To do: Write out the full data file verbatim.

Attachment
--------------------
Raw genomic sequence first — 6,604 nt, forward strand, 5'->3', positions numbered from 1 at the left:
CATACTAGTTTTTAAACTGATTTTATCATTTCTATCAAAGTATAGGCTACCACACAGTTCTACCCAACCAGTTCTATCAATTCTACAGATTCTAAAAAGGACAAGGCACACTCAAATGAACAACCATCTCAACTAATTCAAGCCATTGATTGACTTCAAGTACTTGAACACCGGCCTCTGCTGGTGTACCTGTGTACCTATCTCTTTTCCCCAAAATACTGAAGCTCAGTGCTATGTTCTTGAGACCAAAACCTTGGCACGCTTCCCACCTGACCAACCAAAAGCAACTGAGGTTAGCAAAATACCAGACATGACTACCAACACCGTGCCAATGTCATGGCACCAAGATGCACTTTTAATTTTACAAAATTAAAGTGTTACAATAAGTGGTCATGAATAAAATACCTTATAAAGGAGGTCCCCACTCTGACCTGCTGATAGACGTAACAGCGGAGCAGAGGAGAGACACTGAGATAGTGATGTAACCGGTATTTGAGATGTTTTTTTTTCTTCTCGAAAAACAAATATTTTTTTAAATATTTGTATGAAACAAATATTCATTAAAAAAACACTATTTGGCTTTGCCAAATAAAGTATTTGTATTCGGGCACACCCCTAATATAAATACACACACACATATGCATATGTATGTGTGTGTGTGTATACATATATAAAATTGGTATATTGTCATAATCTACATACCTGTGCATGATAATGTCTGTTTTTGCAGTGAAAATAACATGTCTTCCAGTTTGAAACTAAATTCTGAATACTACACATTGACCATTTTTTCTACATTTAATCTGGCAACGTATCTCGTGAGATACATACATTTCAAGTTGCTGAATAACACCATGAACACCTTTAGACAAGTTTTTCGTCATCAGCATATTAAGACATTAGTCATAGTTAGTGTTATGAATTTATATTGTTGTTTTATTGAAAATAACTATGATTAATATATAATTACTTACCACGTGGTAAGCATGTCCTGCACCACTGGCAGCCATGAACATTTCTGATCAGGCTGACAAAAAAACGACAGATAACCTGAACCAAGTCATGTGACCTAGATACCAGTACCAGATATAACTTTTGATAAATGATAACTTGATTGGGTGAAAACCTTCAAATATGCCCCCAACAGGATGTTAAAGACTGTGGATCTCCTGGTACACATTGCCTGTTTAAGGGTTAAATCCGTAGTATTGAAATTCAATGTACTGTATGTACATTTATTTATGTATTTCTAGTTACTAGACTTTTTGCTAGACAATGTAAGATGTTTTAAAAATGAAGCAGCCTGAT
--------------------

Raw genomic sequence first — 6,604 nt, forward strand, 5'->3', positions numbered from 1 at the left:
CATACTAGTTTTTAAACTGATTTTATCATTTCTATCAAAGTATAGGCTACCACACAGTTCTACCCAACCAGTTCTATCAATTCTACAGATTCTAAAAAGGACAAGGCACACTCAAATGAACAACCATCTCAACTAATTCAAGCCATTGATTGACTTCAAGTACTTGAACACCGGCCTCTGCTGGTGTACCTGTGTACCTATCTCTTTTCCCCAAAATACTGAAGCTCAGTGCTATGTTCTTGAGACCAAAACCTTGGCACGCTTCCCACCTGACCAACCAAAAGCAACTGAGGTTAGCAAAATACCAGACATGACTACCAACACCGTGCCAATGTCATGGCACCAAGATGCACTTTTAATTTTACAAAATTAAAGTGTTACAATAAGTGGTCATGAATAAAATACCTTATAAAGGAGGTCCCCACTCTGACCTGCTGATAGACGTAACAGCGGAGCAGAGGAGAGACACTGAGATAGTGATGTAACCGGTATTTGAGATGTTTTTTTTTCTTCTCGAAAAACAAATATTTTTTTAAATATTTGTATGAAACAAATATTCATTAAAAAAACACTATTTGGCTTTGCCAAATAAAGTATTTGTATTCGGGCACACCCCTAATATAAATACACACACACATATGCATATGTATGTGTGTGTGTGTATACATATATAAAATTGGTATATTGTCATAATCTACATACCTGTGCATGATAATGTCTGTTTTTGCAGTGAAAATAACATGTCTTCCAGTTTGAAACTAAATTCTGAATACTACACATTGACCATTTTTTCTACATTTAATCTGGCAACGTATCTCGTGAGATACATACATTTCAAGTTGCTGAATAACACCATGAACACCTTTAGACAAGTTTTTCGTCATCAGCATATTAAGACATTAGTCATAGTTAGTGTTATGAATTTATATTGTTGTTTTATTGAAAATAACTATGATTAATATATAATTACTTACCACGTGGTAAGCATGTCCTGCACCACTGGCAGCCATGAACATTTCTGATCAGGCTGACAAAAAAACGACAGATAACCTGAACCAAGTCATGTGACCTAGATACCAGTACCAGATATAACTTTTGATAAATGATAACTTGATTGGGTGAAAACCTTCAAATATGCCCCCAACAGGATGTTAAAGACTGTGGATCTCCTGGTACACATTGCCTGTTTAAGGGTTAAATCCGTAGTATTGAAATTCAATGTACTGTATGTACATTTATTTATGTATTTCTAGTTACTAGACTTTTTGCTAGACAATGTAAGATGTTTTAAAAATGAAGCAGCCTGAT